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May 25, 2019

What Are Qualified Domestic Relations Order or QDRO?

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Posted in Wisconsin Workers Compensation Related News

Divorce Lawyers

When a couple goes through a divorce, one of the issues that need to be addressed in asset division. It is not uncommon that assets included in the marital estate are the retirement accounts that one or both spouses have. Unlike a regular bank account, however, where withdrawals and deposits can be made freely, retirement accounts usually have strict rules in how and when they can be accessed. Failure to follow these rules can result in hefty penalties and/or tax implications. Therefore, when retirement funds need to be divided as part of a divorce settlement, there are certain legal steps that will need to be taken.

A Qualified Domestic Relations Order or QDRO is a court order that allocates retirement funds between spouses and permits a spouse to receive payments directly from the retirement fund of the individual they are divorcing. QDROs are particularly important if only one spouse was saving for retirement during a marriage. A divorce attorney can explain the specifics of how this process works. In the meantime, the following is a brief overview.  

What Are QDROs?

The Employee Retirement Income Security Act of 1974 or ERISA and the Internal Revenue Code of 1986 or IRC govern QDROs. These organizations do not allow an individual who is saving for retirement to designate their interest to another individual. A QDRO is an exception to this rule.

A QDRO creates an alternate payee, meaning a second individual may be entitled to receive some or all of the retirement participant’s proceeds. Since QDROs can be very complicated, hiring a divorce lawyer is essential.

Complications of QDROs

One of the main reasons QDROs are so complicated is that each retirement plan is different. Some plans send monthly payments to the owner of the account once they retire, while other plans will make a lump sum payment to the plan owner. QDROs are not valid unless they are drafted in a way that aligns with the term of a 401K, profit sharing, pension, or other retirement plans.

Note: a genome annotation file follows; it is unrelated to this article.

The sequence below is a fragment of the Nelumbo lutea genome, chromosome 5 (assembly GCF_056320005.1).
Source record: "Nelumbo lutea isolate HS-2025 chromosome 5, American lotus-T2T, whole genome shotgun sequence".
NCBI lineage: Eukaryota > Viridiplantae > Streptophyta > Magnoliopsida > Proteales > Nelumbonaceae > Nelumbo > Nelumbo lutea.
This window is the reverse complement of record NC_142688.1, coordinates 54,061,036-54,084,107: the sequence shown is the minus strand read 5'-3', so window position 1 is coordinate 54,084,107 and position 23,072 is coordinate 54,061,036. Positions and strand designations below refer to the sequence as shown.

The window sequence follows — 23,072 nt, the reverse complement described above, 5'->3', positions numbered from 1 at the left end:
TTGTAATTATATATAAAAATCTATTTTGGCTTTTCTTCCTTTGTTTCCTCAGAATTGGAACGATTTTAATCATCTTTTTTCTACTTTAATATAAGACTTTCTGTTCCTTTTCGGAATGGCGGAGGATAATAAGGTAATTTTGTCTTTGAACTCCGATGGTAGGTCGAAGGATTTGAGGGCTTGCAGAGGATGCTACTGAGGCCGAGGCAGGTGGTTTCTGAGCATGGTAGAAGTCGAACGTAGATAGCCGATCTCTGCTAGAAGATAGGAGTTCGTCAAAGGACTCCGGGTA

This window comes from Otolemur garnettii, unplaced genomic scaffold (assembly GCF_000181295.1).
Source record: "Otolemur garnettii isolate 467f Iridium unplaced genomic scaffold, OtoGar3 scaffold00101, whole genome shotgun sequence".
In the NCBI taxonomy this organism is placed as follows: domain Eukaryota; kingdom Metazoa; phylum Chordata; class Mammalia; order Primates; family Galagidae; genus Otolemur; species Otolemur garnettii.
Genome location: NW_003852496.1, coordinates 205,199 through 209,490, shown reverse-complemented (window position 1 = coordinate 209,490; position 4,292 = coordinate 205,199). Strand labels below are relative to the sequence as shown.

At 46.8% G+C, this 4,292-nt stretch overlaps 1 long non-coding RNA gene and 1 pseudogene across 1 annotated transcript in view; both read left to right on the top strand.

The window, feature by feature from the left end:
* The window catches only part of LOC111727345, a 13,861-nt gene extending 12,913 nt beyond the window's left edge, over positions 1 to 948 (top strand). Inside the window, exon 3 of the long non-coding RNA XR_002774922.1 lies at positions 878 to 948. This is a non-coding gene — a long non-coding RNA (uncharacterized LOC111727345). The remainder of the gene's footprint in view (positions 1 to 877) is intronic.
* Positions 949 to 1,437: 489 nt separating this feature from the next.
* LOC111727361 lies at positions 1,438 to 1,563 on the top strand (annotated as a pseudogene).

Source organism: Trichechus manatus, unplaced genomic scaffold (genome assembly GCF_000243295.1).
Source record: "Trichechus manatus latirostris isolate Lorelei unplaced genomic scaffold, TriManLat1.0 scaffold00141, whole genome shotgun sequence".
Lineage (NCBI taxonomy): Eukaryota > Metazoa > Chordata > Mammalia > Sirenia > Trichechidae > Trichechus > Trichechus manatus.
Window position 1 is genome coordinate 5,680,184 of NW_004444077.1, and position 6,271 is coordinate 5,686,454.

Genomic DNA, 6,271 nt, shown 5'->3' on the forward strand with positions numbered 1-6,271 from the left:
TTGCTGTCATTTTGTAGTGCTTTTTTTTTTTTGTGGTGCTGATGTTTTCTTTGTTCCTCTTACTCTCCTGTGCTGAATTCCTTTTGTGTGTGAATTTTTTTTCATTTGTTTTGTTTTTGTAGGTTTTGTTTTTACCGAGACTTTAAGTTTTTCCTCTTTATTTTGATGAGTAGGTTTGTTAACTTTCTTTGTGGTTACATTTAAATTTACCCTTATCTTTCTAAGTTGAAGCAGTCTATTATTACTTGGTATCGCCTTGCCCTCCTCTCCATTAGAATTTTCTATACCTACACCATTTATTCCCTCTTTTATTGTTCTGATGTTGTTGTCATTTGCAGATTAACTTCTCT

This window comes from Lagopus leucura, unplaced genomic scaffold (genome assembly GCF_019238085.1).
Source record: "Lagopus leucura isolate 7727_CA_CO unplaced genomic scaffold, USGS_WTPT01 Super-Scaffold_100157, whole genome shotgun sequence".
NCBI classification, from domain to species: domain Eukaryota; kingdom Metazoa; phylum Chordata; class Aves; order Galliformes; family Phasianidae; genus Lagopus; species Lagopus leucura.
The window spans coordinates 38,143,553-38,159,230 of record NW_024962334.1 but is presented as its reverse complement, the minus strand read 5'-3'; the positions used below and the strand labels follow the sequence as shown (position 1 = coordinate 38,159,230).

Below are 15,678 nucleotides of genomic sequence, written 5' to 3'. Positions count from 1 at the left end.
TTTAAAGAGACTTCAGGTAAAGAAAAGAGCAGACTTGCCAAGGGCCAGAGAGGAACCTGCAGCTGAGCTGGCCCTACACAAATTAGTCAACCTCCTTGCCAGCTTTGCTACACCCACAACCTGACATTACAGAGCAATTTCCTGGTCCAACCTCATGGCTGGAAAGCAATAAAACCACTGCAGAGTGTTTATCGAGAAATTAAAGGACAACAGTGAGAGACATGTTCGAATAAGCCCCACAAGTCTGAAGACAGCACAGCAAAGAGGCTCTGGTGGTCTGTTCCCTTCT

It is also important to note that a QDRO cannot order a retirement plan to pay an ex-spouse sooner than or more than the plan would pay the participant. Therefore, devising a QDRO takes a lawyer who is well-versed in QDROs and the various types of retirement plans available.

How Long Do QDROs Take?

The length of time it takes for the QDRO process to complete can be anywhere from three to six months, as long as there are no issues that arise. It involves both spouses, their attorneys, the judge, the retirement plan administrator, and the attorney for the QDRO. Since the process often takes longer than expected due to its complexity and the multiple parties involved, neither spouse should depend on receiving the funds quickly.

What Are the Tax Implications of QDROs?

Just like all retirement plan distributions, payments to an ex-spouse from a QDRO are taxable once they are received. All amounts taken will be subject to an automatic 20 percent federal tax withholding.

Contact an Experienced Divorce Lawyer

If you are considering divorce and have questions about how the process will work in your situation, reach out to divorce lawyers. They will inform you of your legal options and ensure your rights are protected.

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